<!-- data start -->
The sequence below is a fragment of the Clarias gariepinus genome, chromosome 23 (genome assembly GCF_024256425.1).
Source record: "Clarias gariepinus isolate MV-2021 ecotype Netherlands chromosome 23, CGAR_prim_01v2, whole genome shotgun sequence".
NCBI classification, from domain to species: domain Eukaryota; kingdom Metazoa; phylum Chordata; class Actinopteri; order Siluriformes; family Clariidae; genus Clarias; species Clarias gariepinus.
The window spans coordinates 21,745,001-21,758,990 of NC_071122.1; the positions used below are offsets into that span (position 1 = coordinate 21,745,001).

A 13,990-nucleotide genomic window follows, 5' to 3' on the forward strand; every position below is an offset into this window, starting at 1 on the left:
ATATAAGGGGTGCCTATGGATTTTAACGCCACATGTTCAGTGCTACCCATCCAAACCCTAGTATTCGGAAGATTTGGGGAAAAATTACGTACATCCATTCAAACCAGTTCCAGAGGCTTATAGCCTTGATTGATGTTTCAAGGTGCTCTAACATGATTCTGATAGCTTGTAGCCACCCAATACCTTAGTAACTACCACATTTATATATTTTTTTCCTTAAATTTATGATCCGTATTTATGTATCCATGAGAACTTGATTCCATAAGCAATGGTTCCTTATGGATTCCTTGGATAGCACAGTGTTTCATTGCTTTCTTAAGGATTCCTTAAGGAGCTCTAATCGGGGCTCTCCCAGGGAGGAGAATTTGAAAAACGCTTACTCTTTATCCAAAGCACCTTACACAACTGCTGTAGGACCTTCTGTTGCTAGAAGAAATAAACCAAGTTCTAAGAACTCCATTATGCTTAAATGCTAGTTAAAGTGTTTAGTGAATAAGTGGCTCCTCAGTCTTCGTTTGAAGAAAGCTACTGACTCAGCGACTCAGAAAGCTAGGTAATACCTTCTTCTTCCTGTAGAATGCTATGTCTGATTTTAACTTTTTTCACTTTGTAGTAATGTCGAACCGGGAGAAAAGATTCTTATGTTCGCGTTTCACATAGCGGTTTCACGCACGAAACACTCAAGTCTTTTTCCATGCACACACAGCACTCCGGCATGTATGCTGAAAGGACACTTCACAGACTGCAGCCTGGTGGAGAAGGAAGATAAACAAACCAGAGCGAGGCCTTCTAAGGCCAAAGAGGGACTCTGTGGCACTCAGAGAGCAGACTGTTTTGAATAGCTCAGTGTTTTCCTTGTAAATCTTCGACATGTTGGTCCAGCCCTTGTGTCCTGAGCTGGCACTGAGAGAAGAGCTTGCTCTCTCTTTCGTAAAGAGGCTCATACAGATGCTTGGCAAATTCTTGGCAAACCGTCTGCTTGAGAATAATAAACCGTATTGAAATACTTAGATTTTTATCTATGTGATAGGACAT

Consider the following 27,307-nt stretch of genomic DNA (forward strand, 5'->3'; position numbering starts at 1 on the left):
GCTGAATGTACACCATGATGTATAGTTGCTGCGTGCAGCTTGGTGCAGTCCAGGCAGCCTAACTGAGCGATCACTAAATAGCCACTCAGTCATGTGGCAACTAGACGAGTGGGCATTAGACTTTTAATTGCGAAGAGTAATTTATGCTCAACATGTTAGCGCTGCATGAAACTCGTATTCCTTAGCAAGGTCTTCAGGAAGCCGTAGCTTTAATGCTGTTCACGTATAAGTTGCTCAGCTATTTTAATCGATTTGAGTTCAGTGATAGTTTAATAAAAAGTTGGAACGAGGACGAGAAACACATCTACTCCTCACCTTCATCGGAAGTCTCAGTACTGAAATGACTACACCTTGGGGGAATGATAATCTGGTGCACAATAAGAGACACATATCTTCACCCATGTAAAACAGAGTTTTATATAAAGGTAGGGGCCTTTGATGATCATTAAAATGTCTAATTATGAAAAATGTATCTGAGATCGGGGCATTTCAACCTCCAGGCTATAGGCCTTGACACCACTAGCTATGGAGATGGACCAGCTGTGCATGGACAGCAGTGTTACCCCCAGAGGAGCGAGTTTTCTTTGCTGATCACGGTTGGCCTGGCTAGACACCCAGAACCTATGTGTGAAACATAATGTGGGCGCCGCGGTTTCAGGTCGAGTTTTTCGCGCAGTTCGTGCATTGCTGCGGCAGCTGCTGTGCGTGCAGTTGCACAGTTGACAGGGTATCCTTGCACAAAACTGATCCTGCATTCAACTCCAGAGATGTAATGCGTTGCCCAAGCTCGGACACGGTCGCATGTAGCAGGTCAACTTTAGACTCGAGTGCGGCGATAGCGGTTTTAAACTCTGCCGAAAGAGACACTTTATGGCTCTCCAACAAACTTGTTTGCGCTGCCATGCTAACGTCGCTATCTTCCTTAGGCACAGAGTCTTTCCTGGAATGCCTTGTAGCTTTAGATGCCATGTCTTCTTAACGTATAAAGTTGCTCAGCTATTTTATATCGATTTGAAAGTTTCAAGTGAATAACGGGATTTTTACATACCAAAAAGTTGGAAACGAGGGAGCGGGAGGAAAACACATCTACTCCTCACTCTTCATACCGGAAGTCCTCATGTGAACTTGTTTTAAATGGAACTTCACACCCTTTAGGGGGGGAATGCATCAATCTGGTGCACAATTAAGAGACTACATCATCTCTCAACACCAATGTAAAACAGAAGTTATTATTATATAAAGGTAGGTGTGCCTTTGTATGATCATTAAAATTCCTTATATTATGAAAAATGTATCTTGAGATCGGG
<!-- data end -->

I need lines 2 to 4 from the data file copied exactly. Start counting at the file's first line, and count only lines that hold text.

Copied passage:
Source record: "Clarias gariepinus isolate MV-2021 ecotype Netherlands chromosome 23, CGAR_prim_01v2, whole genome shotgun sequence".
NCBI classification, from domain to species: domain Eukaryota; kingdom Metazoa; phylum Chordata; class Actinopteri; order Siluriformes; family Clariidae; genus Clarias; species Clarias gariepinus.
The window spans coordinates 21,745,001-21,758,990 of NC_071122.1; the positions used below are offsets into that span (position 1 = coordinate 21,745,001).